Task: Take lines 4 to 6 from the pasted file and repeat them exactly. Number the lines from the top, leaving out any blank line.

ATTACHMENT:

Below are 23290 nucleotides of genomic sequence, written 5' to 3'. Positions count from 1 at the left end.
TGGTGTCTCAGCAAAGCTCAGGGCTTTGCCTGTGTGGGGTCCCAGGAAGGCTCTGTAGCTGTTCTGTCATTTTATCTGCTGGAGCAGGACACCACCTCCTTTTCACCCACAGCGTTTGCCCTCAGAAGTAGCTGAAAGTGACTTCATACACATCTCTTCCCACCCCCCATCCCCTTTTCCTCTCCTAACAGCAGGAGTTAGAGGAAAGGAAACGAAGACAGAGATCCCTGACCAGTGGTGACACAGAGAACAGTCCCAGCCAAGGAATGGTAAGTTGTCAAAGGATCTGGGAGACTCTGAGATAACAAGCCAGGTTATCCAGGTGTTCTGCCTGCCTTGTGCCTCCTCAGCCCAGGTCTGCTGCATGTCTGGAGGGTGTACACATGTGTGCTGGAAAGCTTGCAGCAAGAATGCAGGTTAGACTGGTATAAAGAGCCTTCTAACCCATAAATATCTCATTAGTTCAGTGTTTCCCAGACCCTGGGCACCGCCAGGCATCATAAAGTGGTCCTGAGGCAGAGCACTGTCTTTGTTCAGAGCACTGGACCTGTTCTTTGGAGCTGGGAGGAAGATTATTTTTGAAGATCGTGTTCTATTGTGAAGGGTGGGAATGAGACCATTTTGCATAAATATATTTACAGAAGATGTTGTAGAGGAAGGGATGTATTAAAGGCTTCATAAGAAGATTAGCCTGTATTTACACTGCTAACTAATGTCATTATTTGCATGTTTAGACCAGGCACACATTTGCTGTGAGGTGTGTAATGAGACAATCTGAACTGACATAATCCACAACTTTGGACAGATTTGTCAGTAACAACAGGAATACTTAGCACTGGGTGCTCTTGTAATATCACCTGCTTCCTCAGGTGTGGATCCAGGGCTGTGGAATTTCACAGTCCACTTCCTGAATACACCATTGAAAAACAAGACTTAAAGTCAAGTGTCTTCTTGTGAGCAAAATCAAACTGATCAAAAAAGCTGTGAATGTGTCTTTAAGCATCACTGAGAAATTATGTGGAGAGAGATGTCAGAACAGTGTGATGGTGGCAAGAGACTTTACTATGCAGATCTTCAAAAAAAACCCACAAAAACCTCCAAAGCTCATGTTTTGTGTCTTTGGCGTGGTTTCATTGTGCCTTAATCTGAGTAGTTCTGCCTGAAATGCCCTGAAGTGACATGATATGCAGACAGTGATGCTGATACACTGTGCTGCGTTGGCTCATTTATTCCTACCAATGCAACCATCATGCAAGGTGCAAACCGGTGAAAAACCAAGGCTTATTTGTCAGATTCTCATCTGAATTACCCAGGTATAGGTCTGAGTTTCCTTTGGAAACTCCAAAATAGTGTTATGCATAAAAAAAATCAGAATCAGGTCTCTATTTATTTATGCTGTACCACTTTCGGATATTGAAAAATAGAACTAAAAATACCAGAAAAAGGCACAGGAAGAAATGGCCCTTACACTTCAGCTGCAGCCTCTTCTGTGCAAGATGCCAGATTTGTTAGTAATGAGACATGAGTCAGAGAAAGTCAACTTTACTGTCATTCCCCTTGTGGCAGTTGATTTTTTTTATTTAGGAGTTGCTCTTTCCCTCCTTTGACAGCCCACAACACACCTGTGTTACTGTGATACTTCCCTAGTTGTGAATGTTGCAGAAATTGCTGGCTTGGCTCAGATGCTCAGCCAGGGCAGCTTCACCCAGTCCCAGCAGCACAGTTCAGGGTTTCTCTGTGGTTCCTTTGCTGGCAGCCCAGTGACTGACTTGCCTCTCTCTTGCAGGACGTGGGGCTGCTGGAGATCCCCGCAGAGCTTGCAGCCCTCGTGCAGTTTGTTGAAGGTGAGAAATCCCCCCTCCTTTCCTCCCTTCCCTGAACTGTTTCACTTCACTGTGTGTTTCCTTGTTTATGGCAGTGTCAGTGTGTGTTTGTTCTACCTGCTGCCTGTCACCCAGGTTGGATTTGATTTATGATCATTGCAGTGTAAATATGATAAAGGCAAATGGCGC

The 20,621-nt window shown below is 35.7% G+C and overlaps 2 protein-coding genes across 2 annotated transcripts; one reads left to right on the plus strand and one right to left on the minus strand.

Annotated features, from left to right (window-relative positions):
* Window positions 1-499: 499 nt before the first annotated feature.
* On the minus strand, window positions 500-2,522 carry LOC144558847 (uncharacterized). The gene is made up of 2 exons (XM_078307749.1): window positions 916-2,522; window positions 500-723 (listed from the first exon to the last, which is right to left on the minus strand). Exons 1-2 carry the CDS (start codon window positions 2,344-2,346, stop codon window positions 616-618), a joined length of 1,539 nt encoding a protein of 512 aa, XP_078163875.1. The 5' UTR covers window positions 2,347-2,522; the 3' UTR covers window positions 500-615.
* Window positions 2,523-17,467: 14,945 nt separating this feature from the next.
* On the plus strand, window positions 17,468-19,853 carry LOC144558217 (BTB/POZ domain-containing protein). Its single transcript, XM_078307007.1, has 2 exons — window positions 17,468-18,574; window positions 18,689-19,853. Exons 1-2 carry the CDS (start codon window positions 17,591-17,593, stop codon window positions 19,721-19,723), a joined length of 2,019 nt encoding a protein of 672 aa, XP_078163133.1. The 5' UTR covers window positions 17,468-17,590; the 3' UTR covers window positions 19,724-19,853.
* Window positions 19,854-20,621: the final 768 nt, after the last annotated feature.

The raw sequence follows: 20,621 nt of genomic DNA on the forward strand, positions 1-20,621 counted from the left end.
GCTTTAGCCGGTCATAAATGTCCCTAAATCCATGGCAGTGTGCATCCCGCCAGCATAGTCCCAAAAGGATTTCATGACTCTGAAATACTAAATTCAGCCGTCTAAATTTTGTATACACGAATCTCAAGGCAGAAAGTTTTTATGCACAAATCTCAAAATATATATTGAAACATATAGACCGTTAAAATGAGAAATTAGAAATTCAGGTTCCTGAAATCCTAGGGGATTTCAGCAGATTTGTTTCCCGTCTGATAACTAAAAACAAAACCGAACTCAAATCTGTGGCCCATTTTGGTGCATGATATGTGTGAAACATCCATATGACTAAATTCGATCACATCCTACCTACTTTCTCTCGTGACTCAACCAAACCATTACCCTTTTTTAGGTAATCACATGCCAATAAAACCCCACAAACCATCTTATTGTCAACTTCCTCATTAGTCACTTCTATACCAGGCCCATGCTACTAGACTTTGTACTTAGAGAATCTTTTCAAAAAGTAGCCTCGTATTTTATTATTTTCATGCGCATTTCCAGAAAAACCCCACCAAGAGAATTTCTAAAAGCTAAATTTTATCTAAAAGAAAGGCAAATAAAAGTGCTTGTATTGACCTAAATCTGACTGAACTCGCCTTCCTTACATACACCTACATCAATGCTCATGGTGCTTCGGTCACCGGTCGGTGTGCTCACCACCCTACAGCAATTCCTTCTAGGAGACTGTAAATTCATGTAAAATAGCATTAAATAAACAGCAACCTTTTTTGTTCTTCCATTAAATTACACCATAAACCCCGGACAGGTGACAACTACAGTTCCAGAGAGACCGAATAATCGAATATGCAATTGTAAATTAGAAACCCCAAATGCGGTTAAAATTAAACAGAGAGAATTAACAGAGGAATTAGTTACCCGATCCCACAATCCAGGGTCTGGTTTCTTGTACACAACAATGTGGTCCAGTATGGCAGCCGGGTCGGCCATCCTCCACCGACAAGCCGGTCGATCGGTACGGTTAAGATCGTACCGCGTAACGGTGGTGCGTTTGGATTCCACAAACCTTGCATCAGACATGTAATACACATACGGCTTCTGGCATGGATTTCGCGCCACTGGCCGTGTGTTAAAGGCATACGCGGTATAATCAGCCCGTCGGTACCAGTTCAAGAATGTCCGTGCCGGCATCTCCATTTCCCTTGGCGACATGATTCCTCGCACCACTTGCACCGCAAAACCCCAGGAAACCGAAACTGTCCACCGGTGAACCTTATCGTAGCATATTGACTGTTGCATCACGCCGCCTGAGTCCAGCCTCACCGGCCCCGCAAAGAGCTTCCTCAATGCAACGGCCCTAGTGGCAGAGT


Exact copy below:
Annotated features, from left to right (window-relative positions):
* Window positions 1-499: 499 nt before the first annotated feature.
* On the minus strand, window positions 500-2,522 carry LOC144558847 (uncharacterized). The gene is made up of 2 exons (XM_078307749.1): window positions 916-2,522; window positions 500-723 (listed from the first exon to the last, which is right to left on the minus strand). Exons 1-2 carry the CDS (start codon window positions 2,344-2,346, stop codon window positions 616-618), a joined length of 1,539 nt encoding a protein of 512 aa, XP_078163875.1. The 5' UTR covers window positions 2,347-2,522; the 3' UTR covers window positions 500-615.